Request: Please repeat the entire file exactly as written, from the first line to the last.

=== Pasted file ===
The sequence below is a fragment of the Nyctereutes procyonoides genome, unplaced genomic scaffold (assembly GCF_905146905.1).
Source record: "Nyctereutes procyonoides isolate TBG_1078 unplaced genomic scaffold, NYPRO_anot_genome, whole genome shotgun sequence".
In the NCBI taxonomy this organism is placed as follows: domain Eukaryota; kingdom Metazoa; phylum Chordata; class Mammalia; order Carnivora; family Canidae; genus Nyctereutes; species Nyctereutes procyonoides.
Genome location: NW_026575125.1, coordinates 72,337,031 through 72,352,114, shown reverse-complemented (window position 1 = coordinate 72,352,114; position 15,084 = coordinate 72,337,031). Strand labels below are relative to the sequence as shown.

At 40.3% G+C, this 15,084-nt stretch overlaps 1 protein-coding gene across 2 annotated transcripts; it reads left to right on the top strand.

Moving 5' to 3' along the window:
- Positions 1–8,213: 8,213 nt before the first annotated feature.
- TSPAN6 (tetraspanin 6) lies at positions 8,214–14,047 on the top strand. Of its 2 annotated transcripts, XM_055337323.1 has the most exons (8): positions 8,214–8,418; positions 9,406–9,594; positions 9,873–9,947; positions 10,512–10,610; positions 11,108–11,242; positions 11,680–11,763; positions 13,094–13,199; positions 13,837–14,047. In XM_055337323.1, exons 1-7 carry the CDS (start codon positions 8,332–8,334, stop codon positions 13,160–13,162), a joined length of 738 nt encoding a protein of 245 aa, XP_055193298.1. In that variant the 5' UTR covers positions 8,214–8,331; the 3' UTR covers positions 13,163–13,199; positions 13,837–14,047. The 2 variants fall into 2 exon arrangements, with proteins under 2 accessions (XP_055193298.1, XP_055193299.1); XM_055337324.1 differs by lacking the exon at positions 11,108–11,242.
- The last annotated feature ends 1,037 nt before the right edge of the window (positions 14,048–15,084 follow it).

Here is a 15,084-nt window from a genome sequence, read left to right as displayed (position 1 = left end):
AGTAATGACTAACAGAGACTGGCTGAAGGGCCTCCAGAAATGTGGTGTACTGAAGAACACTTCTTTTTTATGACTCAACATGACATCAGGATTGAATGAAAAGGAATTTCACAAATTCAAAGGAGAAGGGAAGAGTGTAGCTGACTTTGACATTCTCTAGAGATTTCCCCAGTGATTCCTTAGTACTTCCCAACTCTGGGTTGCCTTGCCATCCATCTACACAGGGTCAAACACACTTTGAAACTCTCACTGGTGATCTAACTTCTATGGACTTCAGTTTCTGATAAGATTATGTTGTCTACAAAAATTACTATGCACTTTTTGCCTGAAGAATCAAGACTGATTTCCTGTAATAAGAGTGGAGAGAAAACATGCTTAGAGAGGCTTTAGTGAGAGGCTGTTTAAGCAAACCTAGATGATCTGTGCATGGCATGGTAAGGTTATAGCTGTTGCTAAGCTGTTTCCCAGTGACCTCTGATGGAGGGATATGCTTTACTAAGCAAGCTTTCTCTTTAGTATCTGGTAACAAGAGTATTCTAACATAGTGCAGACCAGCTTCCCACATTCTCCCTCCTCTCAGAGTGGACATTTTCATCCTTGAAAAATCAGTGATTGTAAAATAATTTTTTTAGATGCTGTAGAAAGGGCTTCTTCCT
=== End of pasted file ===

The sequence below is a fragment of the Nyctereutes procyonoides genome, unplaced genomic scaffold (assembly GCF_905146905.1).
Source record: "Nyctereutes procyonoides isolate TBG_1078 unplaced genomic scaffold, NYPRO_anot_genome, whole genome shotgun sequence".
In the NCBI taxonomy this organism is placed as follows: domain Eukaryota; kingdom Metazoa; phylum Chordata; class Mammalia; order Carnivora; family Canidae; genus Nyctereutes; species Nyctereutes procyonoides.
Genome location: NW_026575125.1, coordinates 72,337,031 through 72,352,114, shown reverse-complemented (window position 1 = coordinate 72,352,114; position 15,084 = coordinate 72,337,031). Strand labels below are relative to the sequence as shown.

At 40.3% G+C, this 15,084-nt stretch overlaps 1 protein-coding gene across 2 annotated transcripts; it reads left to right on the top strand.

Moving 5' to 3' along the window:
- Positions 1–8,213: 8,213 nt before the first annotated feature.
- TSPAN6 (tetraspanin 6) lies at positions 8,214–14,047 on the top strand. Of its 2 annotated transcripts, XM_055337323.1 has the most exons (8): positions 8,214–8,418; positions 9,406–9,594; positions 9,873–9,947; positions 10,512–10,610; positions 11,108–11,242; positions 11,680–11,763; positions 13,094–13,199; positions 13,837–14,047. In XM_055337323.1, exons 1-7 carry the CDS (start codon positions 8,332–8,334, stop codon positions 13,160–13,162), a joined length of 738 nt encoding a protein of 245 aa, XP_055193298.1. In that variant the 5' UTR covers positions 8,214–8,331; the 3' UTR covers positions 13,163–13,199; positions 13,837–14,047. The 2 variants fall into 2 exon arrangements, with proteins under 2 accessions (XP_055193298.1, XP_055193299.1); XM_055337324.1 differs by lacking the exon at positions 11,108–11,242.
- The last annotated feature ends 1,037 nt before the right edge of the window (positions 14,048–15,084 follow it).

Here is a 15,084-nt window from a genome sequence, read left to right as displayed (position 1 = left end):
AGTAATGACTAACAGAGACTGGCTGAAGGGCCTCCAGAAATGTGGTGTACTGAAGAACACTTCTTTTTTATGACTCAACATGACATCAGGATTGAATGAAAAGGAATTTCACAAATTCAAAGGAGAAGGGAAGAGTGTAGCTGACTTTGACATTCTCTAGAGATTTCCCCAGTGATTCCTTAGTACTTCCCAACTCTGGGTTGCCTTGCCATCCATCTACACAGGGTCAAACACACTTTGAAACTCTCACTGGTGATCTAACTTCTATGGACTTCAGTTTCTGATAAGATTATGTTGTCTACAAAAATTACTATGCACTTTTTGCCTGAAGAATCAAGACTGATTTCCTGTAATAAGAGTGGAGAGAAAACATGCTTAGAGAGGCTTTAGTGAGAGGCTGTTTAAGCAAACCTAGATGATCTGTGCATGGCATGGTAAGGTTATAGCTGTTGCTAAGCTGTTTCCCAGTGACCTCTGATGGAGGGATATGCTTTACTAAGCAAGCTTTCTCTTTAGTATCTGGTAACAAGAGTATTCTAACATAGTGCAGACCAGCTTCCCACATTCTCCCTCCTCTCAGAGTGGACATTTTCATCCTTGAAAAATCAGTGATTGTAAAATAATTTTTTTAGATGCTGTAGAAAGGGCTTCTTCCT